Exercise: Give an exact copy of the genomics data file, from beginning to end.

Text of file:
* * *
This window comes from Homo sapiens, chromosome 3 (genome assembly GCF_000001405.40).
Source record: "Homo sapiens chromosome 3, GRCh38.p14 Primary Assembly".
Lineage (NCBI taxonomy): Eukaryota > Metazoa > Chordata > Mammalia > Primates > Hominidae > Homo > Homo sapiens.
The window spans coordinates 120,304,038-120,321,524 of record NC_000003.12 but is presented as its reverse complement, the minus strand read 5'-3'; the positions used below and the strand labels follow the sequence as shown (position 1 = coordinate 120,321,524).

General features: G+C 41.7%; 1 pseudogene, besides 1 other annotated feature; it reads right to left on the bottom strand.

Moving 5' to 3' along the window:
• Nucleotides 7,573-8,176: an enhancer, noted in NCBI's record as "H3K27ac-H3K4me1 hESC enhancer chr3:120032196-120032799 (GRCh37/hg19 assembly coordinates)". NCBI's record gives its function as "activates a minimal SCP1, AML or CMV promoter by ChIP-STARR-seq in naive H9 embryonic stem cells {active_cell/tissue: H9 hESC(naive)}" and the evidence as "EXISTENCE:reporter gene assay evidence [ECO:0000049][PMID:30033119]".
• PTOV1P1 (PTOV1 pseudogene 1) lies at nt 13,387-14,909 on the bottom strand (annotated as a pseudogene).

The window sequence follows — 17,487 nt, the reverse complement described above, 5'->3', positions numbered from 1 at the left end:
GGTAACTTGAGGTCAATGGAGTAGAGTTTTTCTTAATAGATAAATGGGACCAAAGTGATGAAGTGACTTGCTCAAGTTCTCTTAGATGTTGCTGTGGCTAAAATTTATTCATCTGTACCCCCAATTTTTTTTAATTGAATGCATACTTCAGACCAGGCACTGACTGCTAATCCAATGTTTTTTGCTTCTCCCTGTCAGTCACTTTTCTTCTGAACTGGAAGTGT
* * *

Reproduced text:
This window comes from Homo sapiens, chromosome 3 (genome assembly GCF_000001405.40).
Source record: "Homo sapiens chromosome 3, GRCh38.p14 Primary Assembly".
Lineage (NCBI taxonomy): Eukaryota > Metazoa > Chordata > Mammalia > Primates > Hominidae > Homo > Homo sapiens.
The window spans coordinates 120,304,038-120,321,524 of record NC_000003.12 but is presented as its reverse complement, the minus strand read 5'-3'; the positions used below and the strand labels follow the sequence as shown (position 1 = coordinate 120,321,524).

General features: G+C 41.7%; 1 pseudogene, besides 1 other annotated feature; it reads right to left on the bottom strand.

Moving 5' to 3' along the window:
• Nucleotides 7,573-8,176: an enhancer, noted in NCBI's record as "H3K27ac-H3K4me1 hESC enhancer chr3:120032196-120032799 (GRCh37/hg19 assembly coordinates)". NCBI's record gives its function as "activates a minimal SCP1, AML or CMV promoter by ChIP-STARR-seq in naive H9 embryonic stem cells {active_cell/tissue: H9 hESC(naive)}" and the evidence as "EXISTENCE:reporter gene assay evidence [ECO:0000049][PMID:30033119]".
• PTOV1P1 (PTOV1 pseudogene 1) lies at nt 13,387-14,909 on the bottom strand (annotated as a pseudogene).

The window sequence follows — 17,487 nt, the reverse complement described above, 5'->3', positions numbered from 1 at the left end:
GGTAACTTGAGGTCAATGGAGTAGAGTTTTTCTTAATAGATAAATGGGACCAAAGTGATGAAGTGACTTGCTCAAGTTCTCTTAGATGTTGCTGTGGCTAAAATTTATTCATCTGTACCCCCAATTTTTTTTAATTGAATGCATACTTCAGACCAGGCACTGACTGCTAATCCAATGTTTTTTGCTTCTCCCTGTCAGTCACTTTTCTTCTGAACTGGAAGTGT